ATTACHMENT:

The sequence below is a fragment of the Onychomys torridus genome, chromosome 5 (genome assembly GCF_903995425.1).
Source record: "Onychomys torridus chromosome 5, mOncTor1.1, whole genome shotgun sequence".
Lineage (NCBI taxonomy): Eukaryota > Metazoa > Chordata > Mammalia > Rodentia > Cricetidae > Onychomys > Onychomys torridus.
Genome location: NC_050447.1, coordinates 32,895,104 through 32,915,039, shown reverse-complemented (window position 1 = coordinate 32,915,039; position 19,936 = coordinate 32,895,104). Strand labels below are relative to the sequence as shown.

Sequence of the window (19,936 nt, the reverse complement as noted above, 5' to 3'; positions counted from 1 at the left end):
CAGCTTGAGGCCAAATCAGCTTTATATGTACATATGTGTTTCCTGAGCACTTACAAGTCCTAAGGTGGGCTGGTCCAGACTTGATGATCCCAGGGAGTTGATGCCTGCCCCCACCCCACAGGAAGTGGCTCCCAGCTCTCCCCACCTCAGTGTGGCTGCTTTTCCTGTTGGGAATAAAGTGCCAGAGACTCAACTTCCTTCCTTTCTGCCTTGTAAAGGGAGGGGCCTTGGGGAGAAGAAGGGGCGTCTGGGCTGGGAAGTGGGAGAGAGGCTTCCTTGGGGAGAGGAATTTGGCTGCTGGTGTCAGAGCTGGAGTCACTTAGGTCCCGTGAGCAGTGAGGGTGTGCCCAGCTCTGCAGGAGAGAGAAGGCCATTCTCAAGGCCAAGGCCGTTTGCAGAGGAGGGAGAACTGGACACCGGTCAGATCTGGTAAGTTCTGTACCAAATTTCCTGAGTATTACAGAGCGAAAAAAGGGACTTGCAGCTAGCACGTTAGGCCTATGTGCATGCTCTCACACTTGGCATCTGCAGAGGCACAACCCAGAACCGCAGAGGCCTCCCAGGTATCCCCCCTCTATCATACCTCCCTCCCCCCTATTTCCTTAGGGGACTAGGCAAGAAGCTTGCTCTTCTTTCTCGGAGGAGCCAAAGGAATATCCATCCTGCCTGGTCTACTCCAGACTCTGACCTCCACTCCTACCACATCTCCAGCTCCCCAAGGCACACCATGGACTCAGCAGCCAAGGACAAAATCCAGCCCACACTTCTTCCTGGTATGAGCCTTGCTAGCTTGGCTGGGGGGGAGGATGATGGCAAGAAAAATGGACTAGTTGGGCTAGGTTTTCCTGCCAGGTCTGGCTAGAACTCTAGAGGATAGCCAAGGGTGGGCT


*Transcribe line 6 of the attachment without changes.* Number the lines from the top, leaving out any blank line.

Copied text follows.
CAGCTTGAGGCCAAATCAGCTTTATATGTACATATGTGTTTCCTGAGCACTTACAAGTCCTAAGGTGGGCTGGTCCAGACTTGATGATCCCAGGGAGTTGATGCCTGCCCCCACCCCACAGGAAGTGGCTCCCAGCTCTCCCCACCTCAGTGTGGCTGCTTTTCCTGTTGGGAATAAAGTGCCAGAGACTCAACTTCCTTCCTTTCTGCCTTGTAAAGGGAGGGGCCTTGGGGAGAAGAAGGGGCGTCTGGGCTGGGAAGTGGGAGAGAGGCTTCCTTGGGGAGAGGAATTTGGCTGCTGGTGTCAGAGCTGGAGTCACTTAGGTCCCGTGAGCAGTGAGGGTGTGCCCAGCTCTGCAGGAGAGAGAAGGCCATTCTCAAGGCCAAGGCCGTTTGCAGAGGAGGGAGAACTGGACACCGGTCAGATCTGGTAAGTTCTGTACCAAATTTCCTGAGTATTACAGAGCGAAAAAAGGGACTTGCAGCTAGCACGTTAGGCCTATGTGCATGCTCTCACACTTGGCATCTGCAGAGGCACAACCCAGAACCGCAGAGGCCTCCCAGGTATCCCCCCTCTATCATACCTCCCTCCCCCCTATTTCCTTAGGGGACTAGGCAAGAAGCTTGCTCTTCTTTCTCGGAGGAGCCAAAGGAATATCCATCCTGCCTGGTCTACTCCAGACTCTGACCTCCACTCCTACCACATCTCCAGCTCCCCAAGGCACACCATGGACTCAGCAGCCAAGGACAAAATCCAGCCCACACTTCTTCCTGGTATGAGCCTTGCTAGCTTGGCTGGGGGGGAGGATGATGGCAAGAAAAATGGACTAGTTGGGCTAGGTTTTCCTGCCAGGTCTGGCTAGAACTCTAGAGGATAGCCAAGGGTGGGCT